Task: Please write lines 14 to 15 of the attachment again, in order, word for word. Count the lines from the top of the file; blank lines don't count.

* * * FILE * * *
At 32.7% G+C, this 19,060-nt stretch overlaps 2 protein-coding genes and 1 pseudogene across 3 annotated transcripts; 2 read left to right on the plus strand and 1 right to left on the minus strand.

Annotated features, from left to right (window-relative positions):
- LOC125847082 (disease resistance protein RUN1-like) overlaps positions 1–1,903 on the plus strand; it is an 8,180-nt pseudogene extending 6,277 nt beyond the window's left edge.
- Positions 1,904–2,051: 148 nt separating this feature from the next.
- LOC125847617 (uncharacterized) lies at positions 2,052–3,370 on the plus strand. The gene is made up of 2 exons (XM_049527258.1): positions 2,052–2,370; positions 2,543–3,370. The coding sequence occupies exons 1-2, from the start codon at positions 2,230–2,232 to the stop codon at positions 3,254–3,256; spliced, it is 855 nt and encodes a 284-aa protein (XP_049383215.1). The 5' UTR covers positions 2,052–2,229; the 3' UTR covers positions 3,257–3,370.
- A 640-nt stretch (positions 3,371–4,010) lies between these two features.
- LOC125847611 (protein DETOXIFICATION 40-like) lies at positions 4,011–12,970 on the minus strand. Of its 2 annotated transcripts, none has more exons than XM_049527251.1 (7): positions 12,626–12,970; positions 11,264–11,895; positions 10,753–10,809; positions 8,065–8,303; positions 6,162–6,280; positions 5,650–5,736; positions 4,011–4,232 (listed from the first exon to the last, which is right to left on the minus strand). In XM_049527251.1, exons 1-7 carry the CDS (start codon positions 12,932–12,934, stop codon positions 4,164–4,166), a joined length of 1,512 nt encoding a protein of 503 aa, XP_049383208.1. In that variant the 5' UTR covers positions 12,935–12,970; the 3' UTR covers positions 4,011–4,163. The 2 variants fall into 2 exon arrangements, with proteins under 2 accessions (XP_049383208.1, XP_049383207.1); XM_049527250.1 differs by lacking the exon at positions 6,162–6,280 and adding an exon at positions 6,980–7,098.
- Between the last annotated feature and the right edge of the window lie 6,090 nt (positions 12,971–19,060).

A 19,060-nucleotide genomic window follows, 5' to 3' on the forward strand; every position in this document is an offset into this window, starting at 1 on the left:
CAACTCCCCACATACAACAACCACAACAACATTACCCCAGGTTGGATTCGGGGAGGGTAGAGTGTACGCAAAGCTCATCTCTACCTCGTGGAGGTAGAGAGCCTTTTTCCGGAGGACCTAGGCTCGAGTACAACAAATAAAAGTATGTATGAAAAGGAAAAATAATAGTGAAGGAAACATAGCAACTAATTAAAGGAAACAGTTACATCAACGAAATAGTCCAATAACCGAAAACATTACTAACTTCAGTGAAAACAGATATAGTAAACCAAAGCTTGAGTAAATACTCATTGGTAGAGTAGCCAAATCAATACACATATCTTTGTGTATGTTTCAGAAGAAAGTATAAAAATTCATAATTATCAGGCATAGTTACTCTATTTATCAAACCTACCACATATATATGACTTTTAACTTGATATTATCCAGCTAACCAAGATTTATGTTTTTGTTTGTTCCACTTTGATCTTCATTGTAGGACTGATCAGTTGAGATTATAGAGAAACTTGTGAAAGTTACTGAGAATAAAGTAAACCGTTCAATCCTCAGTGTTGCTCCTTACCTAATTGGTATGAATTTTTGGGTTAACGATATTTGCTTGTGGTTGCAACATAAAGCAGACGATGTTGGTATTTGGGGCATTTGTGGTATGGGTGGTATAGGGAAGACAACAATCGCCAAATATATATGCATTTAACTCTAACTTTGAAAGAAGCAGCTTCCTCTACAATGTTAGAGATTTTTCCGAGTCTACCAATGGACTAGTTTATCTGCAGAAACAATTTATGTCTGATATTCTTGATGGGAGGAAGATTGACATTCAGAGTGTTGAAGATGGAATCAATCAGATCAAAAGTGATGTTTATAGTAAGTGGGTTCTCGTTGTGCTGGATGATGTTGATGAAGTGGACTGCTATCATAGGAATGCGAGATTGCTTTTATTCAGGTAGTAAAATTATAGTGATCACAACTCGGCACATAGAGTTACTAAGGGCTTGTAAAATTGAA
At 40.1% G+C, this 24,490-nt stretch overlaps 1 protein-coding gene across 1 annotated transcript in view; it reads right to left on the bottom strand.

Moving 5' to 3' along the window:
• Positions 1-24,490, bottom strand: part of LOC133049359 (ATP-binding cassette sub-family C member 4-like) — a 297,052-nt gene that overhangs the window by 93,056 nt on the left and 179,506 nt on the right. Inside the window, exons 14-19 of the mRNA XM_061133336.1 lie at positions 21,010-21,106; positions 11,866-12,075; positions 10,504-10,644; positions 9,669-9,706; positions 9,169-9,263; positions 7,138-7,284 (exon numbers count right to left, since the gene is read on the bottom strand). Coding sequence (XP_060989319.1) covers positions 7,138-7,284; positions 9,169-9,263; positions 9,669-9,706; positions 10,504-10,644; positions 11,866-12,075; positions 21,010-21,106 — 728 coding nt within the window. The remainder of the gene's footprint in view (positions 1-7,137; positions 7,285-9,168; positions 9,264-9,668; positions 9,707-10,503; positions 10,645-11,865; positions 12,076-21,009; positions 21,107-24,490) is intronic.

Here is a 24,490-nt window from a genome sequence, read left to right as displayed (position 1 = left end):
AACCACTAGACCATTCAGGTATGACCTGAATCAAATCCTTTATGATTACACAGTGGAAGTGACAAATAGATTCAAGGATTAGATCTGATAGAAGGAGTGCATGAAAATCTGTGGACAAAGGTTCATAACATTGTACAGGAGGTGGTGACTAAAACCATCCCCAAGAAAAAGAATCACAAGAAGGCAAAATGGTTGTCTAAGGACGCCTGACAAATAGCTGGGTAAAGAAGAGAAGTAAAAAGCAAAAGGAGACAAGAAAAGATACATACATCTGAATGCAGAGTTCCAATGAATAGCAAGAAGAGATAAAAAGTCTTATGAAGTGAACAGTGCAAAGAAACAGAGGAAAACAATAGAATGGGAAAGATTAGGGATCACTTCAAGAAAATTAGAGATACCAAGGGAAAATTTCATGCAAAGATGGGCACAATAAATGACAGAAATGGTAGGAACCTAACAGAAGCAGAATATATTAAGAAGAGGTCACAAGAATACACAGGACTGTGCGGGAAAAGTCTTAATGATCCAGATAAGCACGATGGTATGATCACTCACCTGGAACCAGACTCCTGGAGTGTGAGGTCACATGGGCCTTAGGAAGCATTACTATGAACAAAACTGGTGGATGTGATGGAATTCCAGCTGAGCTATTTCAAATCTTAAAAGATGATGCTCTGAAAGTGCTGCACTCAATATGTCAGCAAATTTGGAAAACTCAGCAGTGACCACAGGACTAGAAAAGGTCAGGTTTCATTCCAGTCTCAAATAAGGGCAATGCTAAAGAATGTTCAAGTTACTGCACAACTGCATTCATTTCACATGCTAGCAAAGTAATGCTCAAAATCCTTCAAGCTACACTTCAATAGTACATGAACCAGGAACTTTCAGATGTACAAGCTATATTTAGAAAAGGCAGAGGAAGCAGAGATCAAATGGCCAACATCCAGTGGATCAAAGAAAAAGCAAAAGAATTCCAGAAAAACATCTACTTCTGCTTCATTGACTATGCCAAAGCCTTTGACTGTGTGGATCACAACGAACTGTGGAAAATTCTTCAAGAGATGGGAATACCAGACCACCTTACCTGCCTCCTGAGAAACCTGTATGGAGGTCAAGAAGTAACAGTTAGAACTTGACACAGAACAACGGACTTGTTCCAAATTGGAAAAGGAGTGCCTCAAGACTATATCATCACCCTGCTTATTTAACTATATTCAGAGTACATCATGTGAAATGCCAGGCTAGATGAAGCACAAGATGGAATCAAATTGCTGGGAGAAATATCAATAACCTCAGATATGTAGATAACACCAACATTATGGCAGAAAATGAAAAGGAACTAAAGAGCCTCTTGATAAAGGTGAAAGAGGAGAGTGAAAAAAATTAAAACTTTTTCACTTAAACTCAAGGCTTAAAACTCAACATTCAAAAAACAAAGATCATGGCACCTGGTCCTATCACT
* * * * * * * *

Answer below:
Here is a 24,490-nt window from a genome sequence, read left to right as displayed (position 1 = left end):
AACCACTAGACCATTCAGGTATGACCTGAATCAAATCCTTTATGATTACACAGTGGAAGTGACAAATAGATTCAAGGATTAGATCTGATAGAAGGAGTGCATGAAAATCTGTGGACAAAGGTTCATAACATTGTACAGGAGGTGGTGACTAAAACCATCCCCAAGAAAAAGAATCACAAGAAGGCAAAATGGTTGTCTAAGGACGCCTGACAAATAGCTGGGTAAAGAAGAGAAGTAAAAAGCAAAAGGAGACAAGAAAAGATACATACATCTGAATGCAGAGTTCCAATGAATAGCAAGAAGAGATAAAAAGTCTTATGAAGTGAACAGTGCAAAGAAACAGAGGAAAACAATAGAATGGGAAAGATTAGGGATCACTTCAAGAAAATTAGAGATACCAAGGGAAAATTTCATGCAAAGATGGGCACAATAAATGACAGAAATGGTAGGAACCTAACAGAAGCAGAATATATTAAGAAGAGGTCACAAGAATACACAGGACTGTGCGGGAAAAGTCTTAATGATCCAGATAAGCACGATGGTATGATCACTCACCTGGAACCAGACTCCTGGAGTGTGAGGTCACATGGGCCTTAGGAAGCATTACTATGAACAAAACTGGTGGATGTGATGGAATTCCAGCTGAGCTATTTCAAATCTTAAAAGATGATGCTCTGAAAGTGCTGCACTCAATATGTCAGCAAATTTGGAAAACTCAGCAGTGACCACAGGACTAGAAAAGGTCAGGTTTCATTCCAGTCTCAAATAAGGGCAATGCTAAAGAATGTTCAAGTTACTGCACAACTGCATTCATTTCACATGCTAGCAAAGTAATGCTCAAAATCCTTCAAGCTACACTTCAATAGTACATGAACCAGGAACTTTCAGATGTACAAGCTATATTTAGAAAAGGCAGAGGAAGCAGAGATCAAATGGCCAACATCCAGTGGATCAAAGAAAAAGCAAAAGAATTCCAGAAAAACATCTACTTCTGCTTCATTGACTATGCCAAAGCCTTTGACTGTGTGGATCACAACGAACTGTGGAAAATTCTTCAAGAGATGGGAATACCAGACCACCTTACCTGCCTCCTGAGAAACCTGTATGGAGGTCAAGAAGTAACAGTTAGAACTTGACACAGAACAACGGACTTGTTCCAAATTGGAAAAGGAGTGCCTCAAGACTATATCATCACCCTGCTTATTTAACTATATTCAGAGTACATCATGTGAAATGCCAGGCTAGATGAAGCACAAGATGGAATCAAATTGCTGGGAGAAATATCAATAACCTCAGATATGTAGATAACACCAACATTATGGCAGAAAATGAAAAGGAACTAAAGAGCCTCTTGATAAAGGTGAAAGAGGAGAGTGAAAAAAATTAAAACTTTTTCACTTAAACTCAAGGCTTAAAACTCAACATTCAAAAAACAAAGATCATGGCACCTGGTCCTATCACT